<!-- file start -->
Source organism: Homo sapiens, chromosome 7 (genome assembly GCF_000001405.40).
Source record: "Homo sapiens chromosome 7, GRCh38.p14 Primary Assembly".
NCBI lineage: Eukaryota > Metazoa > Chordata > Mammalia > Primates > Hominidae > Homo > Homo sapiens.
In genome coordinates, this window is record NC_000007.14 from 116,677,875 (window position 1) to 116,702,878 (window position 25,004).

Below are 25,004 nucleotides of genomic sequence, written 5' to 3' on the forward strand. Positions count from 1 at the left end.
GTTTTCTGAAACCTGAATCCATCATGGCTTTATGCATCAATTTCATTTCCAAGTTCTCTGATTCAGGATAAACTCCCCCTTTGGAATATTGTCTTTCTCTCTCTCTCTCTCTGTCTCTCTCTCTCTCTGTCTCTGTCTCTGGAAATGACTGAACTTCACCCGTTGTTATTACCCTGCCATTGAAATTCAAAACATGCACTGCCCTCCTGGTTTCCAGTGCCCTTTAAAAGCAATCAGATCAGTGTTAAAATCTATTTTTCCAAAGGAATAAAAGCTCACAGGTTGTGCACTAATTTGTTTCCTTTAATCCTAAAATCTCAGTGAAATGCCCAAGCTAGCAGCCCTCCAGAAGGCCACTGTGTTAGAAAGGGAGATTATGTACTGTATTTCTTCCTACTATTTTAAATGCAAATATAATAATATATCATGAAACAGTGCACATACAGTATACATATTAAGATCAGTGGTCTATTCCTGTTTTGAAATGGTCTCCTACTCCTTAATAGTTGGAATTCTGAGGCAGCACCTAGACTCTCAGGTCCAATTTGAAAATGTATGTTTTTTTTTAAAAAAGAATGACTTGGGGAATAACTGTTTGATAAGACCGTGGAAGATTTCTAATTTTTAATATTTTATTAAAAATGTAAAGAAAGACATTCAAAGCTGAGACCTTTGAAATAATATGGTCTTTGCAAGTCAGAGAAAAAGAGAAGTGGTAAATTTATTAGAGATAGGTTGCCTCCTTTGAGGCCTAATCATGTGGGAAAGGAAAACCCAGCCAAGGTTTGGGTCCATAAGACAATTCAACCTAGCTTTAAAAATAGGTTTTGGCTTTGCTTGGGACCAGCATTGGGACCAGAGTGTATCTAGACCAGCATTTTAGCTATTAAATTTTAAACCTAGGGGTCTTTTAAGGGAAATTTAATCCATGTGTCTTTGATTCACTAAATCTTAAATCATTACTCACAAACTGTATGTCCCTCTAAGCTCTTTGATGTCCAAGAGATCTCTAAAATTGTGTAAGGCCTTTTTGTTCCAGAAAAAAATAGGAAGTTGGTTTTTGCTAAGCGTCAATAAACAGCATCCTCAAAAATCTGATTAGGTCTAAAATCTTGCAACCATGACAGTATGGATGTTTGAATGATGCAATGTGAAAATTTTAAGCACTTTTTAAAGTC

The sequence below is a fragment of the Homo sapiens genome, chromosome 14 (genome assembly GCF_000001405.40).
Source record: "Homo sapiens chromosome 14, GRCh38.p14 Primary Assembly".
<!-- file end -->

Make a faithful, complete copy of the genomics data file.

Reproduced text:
Source organism: Homo sapiens, chromosome 7 (genome assembly GCF_000001405.40).
Source record: "Homo sapiens chromosome 7, GRCh38.p14 Primary Assembly".
NCBI lineage: Eukaryota > Metazoa > Chordata > Mammalia > Primates > Hominidae > Homo > Homo sapiens.
In genome coordinates, this window is record NC_000007.14 from 116,677,875 (window position 1) to 116,702,878 (window position 25,004).

Below are 25,004 nucleotides of genomic sequence, written 5' to 3' on the forward strand. Positions count from 1 at the left end.
GTTTTCTGAAACCTGAATCCATCATGGCTTTATGCATCAATTTCATTTCCAAGTTCTCTGATTCAGGATAAACTCCCCCTTTGGAATATTGTCTTTCTCTCTCTCTCTCTCTGTCTCTCTCTCTCTCTGTCTCTGTCTCTGGAAATGACTGAACTTCACCCGTTGTTATTACCCTGCCATTGAAATTCAAAACATGCACTGCCCTCCTGGTTTCCAGTGCCCTTTAAAAGCAATCAGATCAGTGTTAAAATCTATTTTTCCAAAGGAATAAAAGCTCACAGGTTGTGCACTAATTTGTTTCCTTTAATCCTAAAATCTCAGTGAAATGCCCAAGCTAGCAGCCCTCCAGAAGGCCACTGTGTTAGAAAGGGAGATTATGTACTGTATTTCTTCCTACTATTTTAAATGCAAATATAATAATATATCATGAAACAGTGCACATACAGTATACATATTAAGATCAGTGGTCTATTCCTGTTTTGAAATGGTCTCCTACTCCTTAATAGTTGGAATTCTGAGGCAGCACCTAGACTCTCAGGTCCAATTTGAAAATGTATGTTTTTTTTTAAAAAAGAATGACTTGGGGAATAACTGTTTGATAAGACCGTGGAAGATTTCTAATTTTTAATATTTTATTAAAAATGTAAAGAAAGACATTCAAAGCTGAGACCTTTGAAATAATATGGTCTTTGCAAGTCAGAGAAAAAGAGAAGTGGTAAATTTATTAGAGATAGGTTGCCTCCTTTGAGGCCTAATCATGTGGGAAAGGAAAACCCAGCCAAGGTTTGGGTCCATAAGACAATTCAACCTAGCTTTAAAAATAGGTTTTGGCTTTGCTTGGGACCAGCATTGGGACCAGAGTGTATCTAGACCAGCATTTTAGCTATTAAATTTTAAACCTAGGGGTCTTTTAAGGGAAATTTAATCCATGTGTCTTTGATTCACTAAATCTTAAATCATTACTCACAAACTGTATGTCCCTCTAAGCTCTTTGATGTCCAAGAGATCTCTAAAATTGTGTAAGGCCTTTTTGTTCCAGAAAAAAATAGGAAGTTGGTTTTTGCTAAGCGTCAATAAACAGCATCCTCAAAAATCTGATTAGGTCTAAAATCTTGCAACCATGACAGTATGGATGTTTGAATGATGCAATGTGAAAATTTTAAGCACTTTTTAAAGTC

The sequence below is a fragment of the Homo sapiens genome, chromosome 14 (genome assembly GCF_000001405.40).
Source record: "Homo sapiens chromosome 14, GRCh38.p14 Primary Assembly".